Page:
First-person narratives by whites taken captive during the slave rebellion that eventually led to the creation of the independent black republic of Haiti are of great interest for the development of thinking about race in the revolutionary era. The authors of these narratives were the first whites to face situations in which blacks not only challenged white rule, but created military and political structures of their own and induced some whites—including Gros and Descourtilz, the authors of the two most extensive published captivity narratives from the period—to accept a subordinate status within them. The first-person character of these testimonies enabled their authors to go beyond the standard stereotypes of writing about the black insurgents. Written in the period in which modern autobiographical narrative was taking shape, these texts show that first-person writing could serve to show the deconstruction of the autonomous white male ego as well as its affirmation.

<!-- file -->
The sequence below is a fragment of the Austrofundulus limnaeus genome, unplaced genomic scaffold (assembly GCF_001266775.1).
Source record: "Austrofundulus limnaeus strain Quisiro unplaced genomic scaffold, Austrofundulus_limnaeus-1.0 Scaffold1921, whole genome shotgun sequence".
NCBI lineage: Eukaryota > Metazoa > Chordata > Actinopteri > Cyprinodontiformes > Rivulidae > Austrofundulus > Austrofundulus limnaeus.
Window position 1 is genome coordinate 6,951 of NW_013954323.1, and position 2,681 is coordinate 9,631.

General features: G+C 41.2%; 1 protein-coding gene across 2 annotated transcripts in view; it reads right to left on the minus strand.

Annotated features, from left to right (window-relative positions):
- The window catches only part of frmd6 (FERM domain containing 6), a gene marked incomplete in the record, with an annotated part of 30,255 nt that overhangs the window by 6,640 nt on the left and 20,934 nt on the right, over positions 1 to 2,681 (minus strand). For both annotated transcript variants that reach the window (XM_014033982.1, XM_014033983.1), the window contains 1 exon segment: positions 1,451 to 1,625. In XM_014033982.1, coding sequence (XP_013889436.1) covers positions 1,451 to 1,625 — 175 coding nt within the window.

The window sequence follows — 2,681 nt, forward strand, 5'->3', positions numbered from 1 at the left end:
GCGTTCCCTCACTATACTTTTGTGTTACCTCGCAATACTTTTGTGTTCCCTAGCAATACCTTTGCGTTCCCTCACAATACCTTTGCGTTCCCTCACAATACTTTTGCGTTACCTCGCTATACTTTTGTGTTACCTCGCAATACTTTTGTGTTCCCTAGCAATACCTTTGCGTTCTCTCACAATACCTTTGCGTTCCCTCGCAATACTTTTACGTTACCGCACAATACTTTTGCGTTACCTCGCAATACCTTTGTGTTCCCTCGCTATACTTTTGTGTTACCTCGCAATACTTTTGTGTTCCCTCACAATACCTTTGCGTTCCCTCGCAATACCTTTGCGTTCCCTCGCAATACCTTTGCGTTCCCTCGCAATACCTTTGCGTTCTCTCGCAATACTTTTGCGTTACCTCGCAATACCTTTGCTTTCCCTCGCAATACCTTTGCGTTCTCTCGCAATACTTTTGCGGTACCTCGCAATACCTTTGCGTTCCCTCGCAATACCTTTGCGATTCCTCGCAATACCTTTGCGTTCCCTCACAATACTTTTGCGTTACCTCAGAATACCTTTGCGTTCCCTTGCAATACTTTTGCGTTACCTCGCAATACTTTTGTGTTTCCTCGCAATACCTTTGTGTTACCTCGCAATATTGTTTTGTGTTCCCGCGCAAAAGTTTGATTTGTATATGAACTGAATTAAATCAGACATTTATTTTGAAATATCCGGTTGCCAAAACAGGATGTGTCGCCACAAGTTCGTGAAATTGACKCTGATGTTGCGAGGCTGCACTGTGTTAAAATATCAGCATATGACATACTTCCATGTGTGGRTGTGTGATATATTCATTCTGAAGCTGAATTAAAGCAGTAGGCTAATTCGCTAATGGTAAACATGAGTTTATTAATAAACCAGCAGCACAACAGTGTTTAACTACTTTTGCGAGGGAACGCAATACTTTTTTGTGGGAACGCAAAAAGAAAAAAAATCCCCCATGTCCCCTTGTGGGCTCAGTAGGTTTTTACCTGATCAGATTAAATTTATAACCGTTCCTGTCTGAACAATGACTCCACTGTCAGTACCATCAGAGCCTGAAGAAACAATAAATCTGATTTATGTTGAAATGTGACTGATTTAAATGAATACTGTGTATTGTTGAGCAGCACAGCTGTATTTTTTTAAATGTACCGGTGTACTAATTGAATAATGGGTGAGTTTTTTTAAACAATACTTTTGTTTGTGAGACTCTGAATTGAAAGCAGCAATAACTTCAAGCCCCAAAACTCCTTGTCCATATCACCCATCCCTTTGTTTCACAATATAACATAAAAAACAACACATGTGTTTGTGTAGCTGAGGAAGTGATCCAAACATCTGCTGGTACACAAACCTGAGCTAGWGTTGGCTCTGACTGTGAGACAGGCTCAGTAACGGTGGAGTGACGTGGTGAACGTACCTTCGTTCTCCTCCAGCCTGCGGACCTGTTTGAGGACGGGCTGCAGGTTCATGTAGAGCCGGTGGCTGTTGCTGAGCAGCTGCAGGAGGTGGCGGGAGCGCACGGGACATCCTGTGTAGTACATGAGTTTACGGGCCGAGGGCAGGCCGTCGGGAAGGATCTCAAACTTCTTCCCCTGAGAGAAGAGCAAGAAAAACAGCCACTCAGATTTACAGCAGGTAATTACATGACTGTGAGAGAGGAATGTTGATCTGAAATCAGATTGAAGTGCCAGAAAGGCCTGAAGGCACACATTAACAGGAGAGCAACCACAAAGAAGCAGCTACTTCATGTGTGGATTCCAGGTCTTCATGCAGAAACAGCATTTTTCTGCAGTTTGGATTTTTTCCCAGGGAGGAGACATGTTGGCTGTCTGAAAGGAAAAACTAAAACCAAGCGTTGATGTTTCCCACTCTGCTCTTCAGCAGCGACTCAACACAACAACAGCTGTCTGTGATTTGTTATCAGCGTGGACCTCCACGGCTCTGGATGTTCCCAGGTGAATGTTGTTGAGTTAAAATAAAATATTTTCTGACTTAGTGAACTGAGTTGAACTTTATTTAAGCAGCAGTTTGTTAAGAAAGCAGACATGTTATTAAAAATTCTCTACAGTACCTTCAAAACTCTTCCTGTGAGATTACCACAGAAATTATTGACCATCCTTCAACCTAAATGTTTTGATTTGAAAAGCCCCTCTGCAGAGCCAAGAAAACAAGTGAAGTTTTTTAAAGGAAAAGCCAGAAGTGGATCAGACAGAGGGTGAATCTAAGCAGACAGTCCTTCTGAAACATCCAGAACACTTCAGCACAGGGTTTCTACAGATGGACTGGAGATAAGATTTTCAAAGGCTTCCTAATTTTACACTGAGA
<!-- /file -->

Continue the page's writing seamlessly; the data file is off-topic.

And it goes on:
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pp. 511-533
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